Under the Working Time Regulations 1998 (WTR), workers are entitled to rest breaks of 20 minutes if they have worked more than six hours. In Santos Gomes v Higher Level Care Ltd, the Court of Appeal held that if an employer fails to provide the proper rest breaks, the worker is only entitled to compensation for the time they have lost calculated on their rate of pay and not to compensation for injury to feelings. 

Basic facts

Ms Santos Gomes worked for Higher Level Health Care Ltd from February 2013 until May 2014. In June 2014, she lodged a tribunal claim for compensation for, among other things, failure to allow her rest breaks, which she alleged damaged her health and well-being.

Relevant law

Regulation 12(1) of the WTR states that where an adult worker's daily working time is more than six hours, they are entitled to a rest break. Regulation 12(3) provides that the rest break should be for “an uninterrupted period of not less than 20 minutes”.

Regulation 30(4) of the WTR states that tribunals can award compensation which they consider to be “just and equitable in all the circumstances having regard to –
(a) the employer's default in refusing to permit the worker to exercise his [sic] right, and (b) any loss sustained by the worker which is attributable to the matters complained of”.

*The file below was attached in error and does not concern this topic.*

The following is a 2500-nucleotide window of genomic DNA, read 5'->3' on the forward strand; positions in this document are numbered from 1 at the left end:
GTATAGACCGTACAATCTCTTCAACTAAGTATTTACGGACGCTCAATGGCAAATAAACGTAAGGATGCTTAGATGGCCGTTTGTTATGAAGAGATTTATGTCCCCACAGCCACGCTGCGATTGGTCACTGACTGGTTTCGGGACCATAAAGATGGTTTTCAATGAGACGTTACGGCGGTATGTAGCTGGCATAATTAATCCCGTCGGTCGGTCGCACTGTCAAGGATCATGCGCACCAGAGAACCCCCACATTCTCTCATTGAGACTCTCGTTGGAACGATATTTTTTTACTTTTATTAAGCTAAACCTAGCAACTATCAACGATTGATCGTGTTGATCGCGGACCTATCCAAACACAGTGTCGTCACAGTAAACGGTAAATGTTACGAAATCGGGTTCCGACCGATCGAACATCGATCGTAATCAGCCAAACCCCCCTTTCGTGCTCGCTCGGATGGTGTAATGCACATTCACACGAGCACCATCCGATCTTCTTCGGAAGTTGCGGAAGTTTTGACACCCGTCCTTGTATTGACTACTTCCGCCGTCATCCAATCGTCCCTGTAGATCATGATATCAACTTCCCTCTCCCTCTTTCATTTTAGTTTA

Tribunal and EAT decisions

The tribunal agreed that the company had failed to provide Ms Santos Gomes with the 20-minute breaks to which she was entitled under the WTR and at a remedies hearing, decided she should be awarded financial compensation of £1, 220. However, the question then arose as to whether she was also entitled to be compensated for injury to feelings. The judge held that he had no power to make such an award under regulation 30 and Ms Santos Gomes appealed on the basis that awards for injury to feelings were not limited to discrimination cases.

The EAT dismissed her appeal, holding that injury to feelings awards are compensatory and are based on the effect on the claimant and not on the default of the employer. The denial of the right to a rest break was “analogous to claims for breach of contract.” Neither the Working Time Directive nor established principles of EU law required domestic courts to interpret Regulation 30(4) in such a way as to provide compensation for injury to feelings.

Decision of Court of Appeal

The Court of Appeal also dismissed her appeal noting that reference to compensation that was “just and equitable” in section 30(4) did not confer a power on tribunals to award compensation for injury to feelings in a claim for breach of contract just as they did not in unfair dismissal claims.

As the wrong committed by Higher Level Health Care Ltd was the failure to give Ms Santos Gomes a paid break during the day, she therefore had to work for a longer period of time than she was paid for. The natural remedy for that wrong was to make a payment of compensation for that time based on her rate of pay, which is exactly what the tribunal had done.



The case clarifies that injury to feelings cannot be awarded where the employer fails to provide a rest break and that the damages to be awarded is pay for the time that the worker has lost.

Note that in South Yorkshire Fire and Rescue Service v Mansell and ors (weekly LELR 564) the EAT held that the tribunal did have jurisdiction to award compensation under the Employment Rights Act 1996 for injury to feelings where a worker had been subject to a detriment for asserting their rights under the Working Time Regulations.